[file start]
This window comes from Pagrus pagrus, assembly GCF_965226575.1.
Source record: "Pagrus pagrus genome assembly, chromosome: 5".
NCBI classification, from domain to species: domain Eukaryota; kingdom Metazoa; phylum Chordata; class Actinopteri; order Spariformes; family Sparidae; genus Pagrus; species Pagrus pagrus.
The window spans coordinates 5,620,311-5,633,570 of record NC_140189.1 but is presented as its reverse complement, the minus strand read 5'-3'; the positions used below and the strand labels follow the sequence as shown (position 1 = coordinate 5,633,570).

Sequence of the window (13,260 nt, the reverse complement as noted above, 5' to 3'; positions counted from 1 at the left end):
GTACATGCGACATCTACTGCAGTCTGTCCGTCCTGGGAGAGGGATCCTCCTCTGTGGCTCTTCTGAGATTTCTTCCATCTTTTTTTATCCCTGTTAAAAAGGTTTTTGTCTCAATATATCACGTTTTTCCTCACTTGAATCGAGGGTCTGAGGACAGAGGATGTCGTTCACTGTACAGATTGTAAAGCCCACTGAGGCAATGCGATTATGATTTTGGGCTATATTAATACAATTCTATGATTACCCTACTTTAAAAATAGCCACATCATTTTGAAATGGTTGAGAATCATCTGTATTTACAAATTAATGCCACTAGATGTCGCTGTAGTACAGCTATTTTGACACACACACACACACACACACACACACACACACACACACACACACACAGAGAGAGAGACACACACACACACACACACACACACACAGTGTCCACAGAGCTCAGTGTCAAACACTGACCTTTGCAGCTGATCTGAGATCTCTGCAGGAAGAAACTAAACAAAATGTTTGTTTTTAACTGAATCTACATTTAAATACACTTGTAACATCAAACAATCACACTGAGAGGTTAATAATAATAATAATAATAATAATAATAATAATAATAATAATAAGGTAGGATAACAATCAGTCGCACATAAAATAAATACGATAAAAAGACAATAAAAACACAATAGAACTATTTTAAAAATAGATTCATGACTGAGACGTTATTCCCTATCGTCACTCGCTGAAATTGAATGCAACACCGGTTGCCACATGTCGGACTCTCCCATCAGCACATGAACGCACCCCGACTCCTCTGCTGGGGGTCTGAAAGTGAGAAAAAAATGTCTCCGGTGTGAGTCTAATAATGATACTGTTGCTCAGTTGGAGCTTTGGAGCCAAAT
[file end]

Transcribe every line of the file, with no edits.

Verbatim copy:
This window comes from Pagrus pagrus, assembly GCF_965226575.1.
Source record: "Pagrus pagrus genome assembly, chromosome: 5".
NCBI classification, from domain to species: domain Eukaryota; kingdom Metazoa; phylum Chordata; class Actinopteri; order Spariformes; family Sparidae; genus Pagrus; species Pagrus pagrus.
The window spans coordinates 5,620,311-5,633,570 of record NC_140189.1 but is presented as its reverse complement, the minus strand read 5'-3'; the positions used below and the strand labels follow the sequence as shown (position 1 = coordinate 5,633,570).

Sequence of the window (13,260 nt, the reverse complement as noted above, 5' to 3'; positions counted from 1 at the left end):
GTACATGCGACATCTACTGCAGTCTGTCCGTCCTGGGAGAGGGATCCTCCTCTGTGGCTCTTCTGAGATTTCTTCCATCTTTTTTTATCCCTGTTAAAAAGGTTTTTGTCTCAATATATCACGTTTTTCCTCACTTGAATCGAGGGTCTGAGGACAGAGGATGTCGTTCACTGTACAGATTGTAAAGCCCACTGAGGCAATGCGATTATGATTTTGGGCTATATTAATACAATTCTATGATTACCCTACTTTAAAAATAGCCACATCATTTTGAAATGGTTGAGAATCATCTGTATTTACAAATTAATGCCACTAGATGTCGCTGTAGTACAGCTATTTTGACACACACACACACACACACACACACACACACACACACACACACACACAGAGAGAGAGACACACACACACACACACACACACACACAGTGTCCACAGAGCTCAGTGTCAAACACTGACCTTTGCAGCTGATCTGAGATCTCTGCAGGAAGAAACTAAACAAAATGTTTGTTTTTAACTGAATCTACATTTAAATACACTTGTAACATCAAACAATCACACTGAGAGGTTAATAATAATAATAATAATAATAATAATAATAATAATAATAATAAGGTAGGATAACAATCAGTCGCACATAAAATAAATACGATAAAAAGACAATAAAAACACAATAGAACTATTTTAAAAATAGATTCATGACTGAGACGTTATTCCCTATCGTCACTCGCTGAAATTGAATGCAACACCGGTTGCCACATGTCGGACTCTCCCATCAGCACATGAACGCACCCCGACTCCTCTGCTGGGGGTCTGAAAGTGAGAAAAAAATGTCTCCGGTGTGAGTCTAATAATGATACTGTTGCTCAGTTGGAGCTTTGGAGCCAAAT